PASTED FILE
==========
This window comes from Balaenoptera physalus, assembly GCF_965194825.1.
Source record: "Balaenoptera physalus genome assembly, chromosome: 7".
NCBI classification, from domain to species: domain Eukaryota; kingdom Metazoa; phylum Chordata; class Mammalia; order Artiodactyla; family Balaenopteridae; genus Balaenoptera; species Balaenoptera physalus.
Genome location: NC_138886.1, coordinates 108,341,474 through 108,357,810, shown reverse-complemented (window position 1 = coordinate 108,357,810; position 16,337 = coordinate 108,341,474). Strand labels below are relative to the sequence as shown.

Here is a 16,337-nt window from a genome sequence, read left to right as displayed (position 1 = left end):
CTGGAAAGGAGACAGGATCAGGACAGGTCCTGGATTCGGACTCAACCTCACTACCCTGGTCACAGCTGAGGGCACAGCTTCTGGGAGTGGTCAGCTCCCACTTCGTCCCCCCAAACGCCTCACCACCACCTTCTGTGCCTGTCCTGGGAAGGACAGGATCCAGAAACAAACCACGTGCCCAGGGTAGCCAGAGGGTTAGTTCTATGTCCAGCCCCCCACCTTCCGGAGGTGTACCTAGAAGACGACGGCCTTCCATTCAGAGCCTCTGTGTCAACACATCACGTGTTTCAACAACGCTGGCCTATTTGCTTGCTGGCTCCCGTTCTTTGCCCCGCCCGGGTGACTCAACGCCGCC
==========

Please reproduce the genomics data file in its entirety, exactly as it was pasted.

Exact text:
This window comes from Balaenoptera physalus, assembly GCF_965194825.1.
Source record: "Balaenoptera physalus genome assembly, chromosome: 7".
NCBI classification, from domain to species: domain Eukaryota; kingdom Metazoa; phylum Chordata; class Mammalia; order Artiodactyla; family Balaenopteridae; genus Balaenoptera; species Balaenoptera physalus.
Genome location: NC_138886.1, coordinates 108,341,474 through 108,357,810, shown reverse-complemented (window position 1 = coordinate 108,357,810; position 16,337 = coordinate 108,341,474). Strand labels below are relative to the sequence as shown.

Here is a 16,337-nt window from a genome sequence, read left to right as displayed (position 1 = left end):
CTGGAAAGGAGACAGGATCAGGACAGGTCCTGGATTCGGACTCAACCTCACTACCCTGGTCACAGCTGAGGGCACAGCTTCTGGGAGTGGTCAGCTCCCACTTCGTCCCCCCAAACGCCTCACCACCACCTTCTGTGCCTGTCCTGGGAAGGACAGGATCCAGAAACAAACCACGTGCCCAGGGTAGCCAGAGGGTTAGTTCTATGTCCAGCCCCCCACCTTCCGGAGGTGTACCTAGAAGACGACGGCCTTCCATTCAGAGCCTCTGTGTCAACACATCACGTGTTTCAACAACGCTGGCCTATTTGCTTGCTGGCTCCCGTTCTTTGCCCCGCCCGGGTGACTCAACGCCGCC